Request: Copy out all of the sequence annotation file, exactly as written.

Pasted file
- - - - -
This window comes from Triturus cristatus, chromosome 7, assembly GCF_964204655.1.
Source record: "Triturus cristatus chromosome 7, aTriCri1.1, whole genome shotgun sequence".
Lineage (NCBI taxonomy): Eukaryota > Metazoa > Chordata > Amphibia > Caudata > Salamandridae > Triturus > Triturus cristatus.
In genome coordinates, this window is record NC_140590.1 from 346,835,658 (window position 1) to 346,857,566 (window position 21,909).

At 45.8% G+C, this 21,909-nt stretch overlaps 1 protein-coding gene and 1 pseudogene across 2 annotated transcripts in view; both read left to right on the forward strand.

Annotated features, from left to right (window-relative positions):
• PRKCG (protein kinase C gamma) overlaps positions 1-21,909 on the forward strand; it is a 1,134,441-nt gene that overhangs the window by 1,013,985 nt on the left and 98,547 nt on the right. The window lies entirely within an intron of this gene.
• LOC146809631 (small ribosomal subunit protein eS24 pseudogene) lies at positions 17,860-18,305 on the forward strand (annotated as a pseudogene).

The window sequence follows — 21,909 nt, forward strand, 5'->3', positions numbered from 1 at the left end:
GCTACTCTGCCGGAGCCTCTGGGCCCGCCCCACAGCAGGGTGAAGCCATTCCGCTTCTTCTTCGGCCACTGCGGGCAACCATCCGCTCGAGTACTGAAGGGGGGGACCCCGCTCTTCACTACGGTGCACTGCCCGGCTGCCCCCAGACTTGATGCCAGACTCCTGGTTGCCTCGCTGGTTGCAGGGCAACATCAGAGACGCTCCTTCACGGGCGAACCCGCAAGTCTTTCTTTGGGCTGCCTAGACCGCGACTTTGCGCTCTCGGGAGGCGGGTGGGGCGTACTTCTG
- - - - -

This window comes from Triturus cristatus, chromosome 7, assembly GCF_964204655.1.
Source record: "Triturus cristatus chromosome 7, aTriCri1.1, whole genome shotgun sequence".
Lineage (NCBI taxonomy): Eukaryota > Metazoa > Chordata > Amphibia > Caudata > Salamandridae > Triturus > Triturus cristatus.
In genome coordinates, this window is record NC_140590.1 from 346,835,658 (window position 1) to 346,857,566 (window position 21,909).

At 45.8% G+C, this 21,909-nt stretch overlaps 1 protein-coding gene and 1 pseudogene across 2 annotated transcripts in view; both read left to right on the forward strand.

Annotated features, from left to right (window-relative positions):
• PRKCG (protein kinase C gamma) overlaps positions 1-21,909 on the forward strand; it is a 1,134,441-nt gene that overhangs the window by 1,013,985 nt on the left and 98,547 nt on the right. The window lies entirely within an intron of this gene.
• LOC146809631 (small ribosomal subunit protein eS24 pseudogene) lies at positions 17,860-18,305 on the forward strand (annotated as a pseudogene).

The window sequence follows — 21,909 nt, forward strand, 5'->3', positions numbered from 1 at the left end:
GCTACTCTGCCGGAGCCTCTGGGCCCGCCCCACAGCAGGGTGAAGCCATTCCGCTTCTTCTTCGGCCACTGCGGGCAACCATCCGCTCGAGTACTGAAGGGGGGGACCCCGCTCTTCACTACGGTGCACTGCCCGGCTGCCCCCAGACTTGATGCCAGACTCCTGGTTGCCTCGCTGGTTGCAGGGCAACATCAGAGACGCTCCTTCACGGGCGAACCCGCAAGTCTTTCTTTGGGCTGCCTAGACCGCGACTTTGCGCTCTCGGGAGGCGGGTGGGGCGTACTTCTG